Technology | Science - Education
Kenyan pupils find teachers in laptops
Today, Gladys flips her laptop open, and quickly goes to 'Wikipedia' where she searches for the Circulatory System. An animation pops up. She goes to the Write program and describes what she has seen. She then moves to Record and take a picture of a whistling thorn in her school compound. She describes it too.
One such organisation is Kificom in conjunction with other development partners. It trains teachers on implementing ICT for learning. Kificom also installs and maintains computers for schools and coordinates content acquisition. So far, 400 teachers have been trained according to Mathews Kituu, Kificom's director.
Mr Kituu estimates that some 70,000 pupils in the north rift region are on the e-learning pilot programme. He happily reports of an improved interest in learning in this remote region of Kenya.
Kericho, Keiyo, Uasin-Gishu, Trans-nzoia and Wareng are other districts in the programme.
"We have 100 laptops," teacher Krop boasts. "At first they were enough for all the pupils, but the numbers surged threefold when other children learnt about the laptops. Still we are managing."
However, schools are confined to pre-loaded programs and cannot surf the internet due to poor connectivity and the attendant high costs.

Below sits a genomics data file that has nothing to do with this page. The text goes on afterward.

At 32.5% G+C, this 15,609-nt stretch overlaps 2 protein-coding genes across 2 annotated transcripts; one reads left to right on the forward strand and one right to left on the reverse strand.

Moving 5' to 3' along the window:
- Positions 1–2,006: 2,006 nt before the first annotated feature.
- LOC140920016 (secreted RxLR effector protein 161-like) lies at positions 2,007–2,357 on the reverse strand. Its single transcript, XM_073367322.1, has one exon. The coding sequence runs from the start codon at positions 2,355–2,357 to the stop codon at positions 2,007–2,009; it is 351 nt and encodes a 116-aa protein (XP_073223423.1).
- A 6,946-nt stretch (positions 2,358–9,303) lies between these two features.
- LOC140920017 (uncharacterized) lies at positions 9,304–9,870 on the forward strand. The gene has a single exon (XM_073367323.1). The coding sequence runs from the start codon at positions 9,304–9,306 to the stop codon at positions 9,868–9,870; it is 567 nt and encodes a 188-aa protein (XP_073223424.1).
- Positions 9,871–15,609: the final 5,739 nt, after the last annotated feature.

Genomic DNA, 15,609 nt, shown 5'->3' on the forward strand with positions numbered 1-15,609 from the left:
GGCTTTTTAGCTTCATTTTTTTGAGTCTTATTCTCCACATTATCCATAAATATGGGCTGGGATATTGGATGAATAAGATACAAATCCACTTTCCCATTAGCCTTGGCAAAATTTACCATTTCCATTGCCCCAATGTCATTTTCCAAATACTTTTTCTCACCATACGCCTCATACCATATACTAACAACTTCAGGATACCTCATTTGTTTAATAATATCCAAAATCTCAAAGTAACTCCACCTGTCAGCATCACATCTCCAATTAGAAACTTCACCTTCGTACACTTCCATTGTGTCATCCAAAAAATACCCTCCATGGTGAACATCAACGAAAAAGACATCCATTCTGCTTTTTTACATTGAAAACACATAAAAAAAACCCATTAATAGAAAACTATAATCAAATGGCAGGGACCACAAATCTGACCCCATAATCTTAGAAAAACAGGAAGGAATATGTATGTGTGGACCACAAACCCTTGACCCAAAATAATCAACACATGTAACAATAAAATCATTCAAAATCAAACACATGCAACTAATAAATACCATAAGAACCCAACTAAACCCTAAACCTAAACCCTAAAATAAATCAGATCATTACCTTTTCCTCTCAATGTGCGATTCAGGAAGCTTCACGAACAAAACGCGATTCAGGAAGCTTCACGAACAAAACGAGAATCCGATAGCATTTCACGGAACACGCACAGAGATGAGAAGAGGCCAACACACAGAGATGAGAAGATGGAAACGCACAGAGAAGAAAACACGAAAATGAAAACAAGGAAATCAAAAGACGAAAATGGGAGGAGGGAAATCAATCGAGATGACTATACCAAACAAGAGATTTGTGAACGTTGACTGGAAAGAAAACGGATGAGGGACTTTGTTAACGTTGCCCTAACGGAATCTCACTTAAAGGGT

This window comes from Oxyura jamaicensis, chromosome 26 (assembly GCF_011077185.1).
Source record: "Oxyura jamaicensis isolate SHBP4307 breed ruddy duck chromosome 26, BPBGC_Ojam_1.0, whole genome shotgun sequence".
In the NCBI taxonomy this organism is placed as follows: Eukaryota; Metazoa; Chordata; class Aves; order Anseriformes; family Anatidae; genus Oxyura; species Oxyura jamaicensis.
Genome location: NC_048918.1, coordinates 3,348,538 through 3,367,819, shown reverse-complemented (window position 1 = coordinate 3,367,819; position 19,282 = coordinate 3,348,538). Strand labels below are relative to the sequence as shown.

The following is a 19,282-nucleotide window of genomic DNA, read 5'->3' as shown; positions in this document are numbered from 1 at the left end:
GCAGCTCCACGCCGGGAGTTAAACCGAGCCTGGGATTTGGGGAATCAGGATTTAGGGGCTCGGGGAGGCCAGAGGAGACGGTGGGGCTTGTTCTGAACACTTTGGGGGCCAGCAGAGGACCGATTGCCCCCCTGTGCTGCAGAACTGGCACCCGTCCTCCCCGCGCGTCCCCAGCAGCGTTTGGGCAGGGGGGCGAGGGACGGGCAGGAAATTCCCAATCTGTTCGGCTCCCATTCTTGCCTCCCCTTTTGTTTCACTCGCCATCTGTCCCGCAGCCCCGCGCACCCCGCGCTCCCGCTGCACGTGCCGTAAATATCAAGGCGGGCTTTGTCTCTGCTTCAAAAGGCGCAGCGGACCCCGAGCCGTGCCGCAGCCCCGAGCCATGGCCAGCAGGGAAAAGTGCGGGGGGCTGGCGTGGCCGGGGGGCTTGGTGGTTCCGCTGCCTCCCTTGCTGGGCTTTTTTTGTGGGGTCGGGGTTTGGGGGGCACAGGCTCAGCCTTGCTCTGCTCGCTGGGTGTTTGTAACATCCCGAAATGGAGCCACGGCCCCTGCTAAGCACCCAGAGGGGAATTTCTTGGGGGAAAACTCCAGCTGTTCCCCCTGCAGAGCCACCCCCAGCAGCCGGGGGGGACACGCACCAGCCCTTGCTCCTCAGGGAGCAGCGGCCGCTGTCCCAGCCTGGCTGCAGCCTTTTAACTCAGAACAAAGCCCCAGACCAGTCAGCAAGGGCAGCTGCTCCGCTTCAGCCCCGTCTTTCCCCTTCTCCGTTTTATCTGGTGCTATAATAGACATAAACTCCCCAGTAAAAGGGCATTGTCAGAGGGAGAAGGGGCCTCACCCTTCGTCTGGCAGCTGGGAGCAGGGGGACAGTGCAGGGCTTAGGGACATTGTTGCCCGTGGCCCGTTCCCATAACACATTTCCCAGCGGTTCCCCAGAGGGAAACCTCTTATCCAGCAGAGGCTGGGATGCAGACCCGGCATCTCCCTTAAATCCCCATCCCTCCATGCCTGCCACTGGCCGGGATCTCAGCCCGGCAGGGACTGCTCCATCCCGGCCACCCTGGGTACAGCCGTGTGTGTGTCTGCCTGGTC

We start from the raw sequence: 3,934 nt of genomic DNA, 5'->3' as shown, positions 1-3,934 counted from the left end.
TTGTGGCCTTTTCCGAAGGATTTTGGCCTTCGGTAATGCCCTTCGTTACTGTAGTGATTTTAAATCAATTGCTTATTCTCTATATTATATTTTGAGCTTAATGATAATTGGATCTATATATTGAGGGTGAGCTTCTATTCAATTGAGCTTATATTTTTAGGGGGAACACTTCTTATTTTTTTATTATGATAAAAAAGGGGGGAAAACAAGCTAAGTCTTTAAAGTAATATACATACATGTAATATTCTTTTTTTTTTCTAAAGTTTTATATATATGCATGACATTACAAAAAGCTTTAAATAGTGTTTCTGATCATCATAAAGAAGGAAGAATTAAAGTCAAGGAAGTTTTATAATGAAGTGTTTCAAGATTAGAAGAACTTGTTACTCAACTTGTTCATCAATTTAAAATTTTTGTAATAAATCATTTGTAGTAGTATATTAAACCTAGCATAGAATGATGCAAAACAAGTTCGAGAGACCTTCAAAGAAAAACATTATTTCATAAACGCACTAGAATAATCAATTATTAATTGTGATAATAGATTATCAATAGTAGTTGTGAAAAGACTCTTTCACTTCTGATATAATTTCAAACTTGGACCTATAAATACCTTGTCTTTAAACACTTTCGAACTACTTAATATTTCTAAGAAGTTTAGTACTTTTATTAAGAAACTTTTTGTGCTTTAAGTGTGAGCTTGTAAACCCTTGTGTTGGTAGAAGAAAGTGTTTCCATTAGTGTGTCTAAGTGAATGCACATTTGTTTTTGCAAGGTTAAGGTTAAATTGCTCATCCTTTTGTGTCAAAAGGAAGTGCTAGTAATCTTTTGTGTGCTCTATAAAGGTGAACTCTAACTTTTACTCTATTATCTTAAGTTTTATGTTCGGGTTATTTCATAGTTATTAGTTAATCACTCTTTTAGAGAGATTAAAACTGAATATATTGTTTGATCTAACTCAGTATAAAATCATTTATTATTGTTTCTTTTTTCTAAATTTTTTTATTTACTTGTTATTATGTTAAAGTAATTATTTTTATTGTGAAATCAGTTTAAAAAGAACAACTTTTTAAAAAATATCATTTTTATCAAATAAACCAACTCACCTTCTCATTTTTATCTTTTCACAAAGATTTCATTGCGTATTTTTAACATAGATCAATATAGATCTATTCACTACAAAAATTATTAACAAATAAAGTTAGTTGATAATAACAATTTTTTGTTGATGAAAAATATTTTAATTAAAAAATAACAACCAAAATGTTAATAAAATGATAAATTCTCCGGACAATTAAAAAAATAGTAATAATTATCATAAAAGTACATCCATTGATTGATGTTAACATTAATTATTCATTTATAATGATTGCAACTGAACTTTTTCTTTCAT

It is at Wareng High School in Eldoret town where we meet Kenneth Makokha, a Form Three student, trying to catch up with Circuits, a topic in physics.
"After classes, I enjoy exploring issues on my own. Computers
What we are grappling with now is development of e-syllabus, says Mr Kituu. For now, apart from Msingi Pack there are no other known credible content developers. That may slow down the e-learning uptake.
But Sakat Village - where Asilong is - is the least you would expect this technological flair. Electricity connection is still a mirage, classrooms have no windows, no doors and the walls made of mud are peeling off; other pupils' classes are stashed in the thickets.
The Asilong laptops were a generous donation. The donor also supplied four solar panels, four batteries and an inverter. For many other Kenyan schools, computers are still expensive even though the state zero-rated tax on all ICT gadgets. Most educational stakeholders too are not sensitised on the importance of an ICT platform.
"The challenges are many but we take pride in introducing e-learning among nomads. Pupils now have a wider scope of learning materials from their laptops," Mr Krop explains. "See, we don't have a library. We don't have enough teachers either. It is the laptop that is saving the situation around here."
By Erick Wamanji
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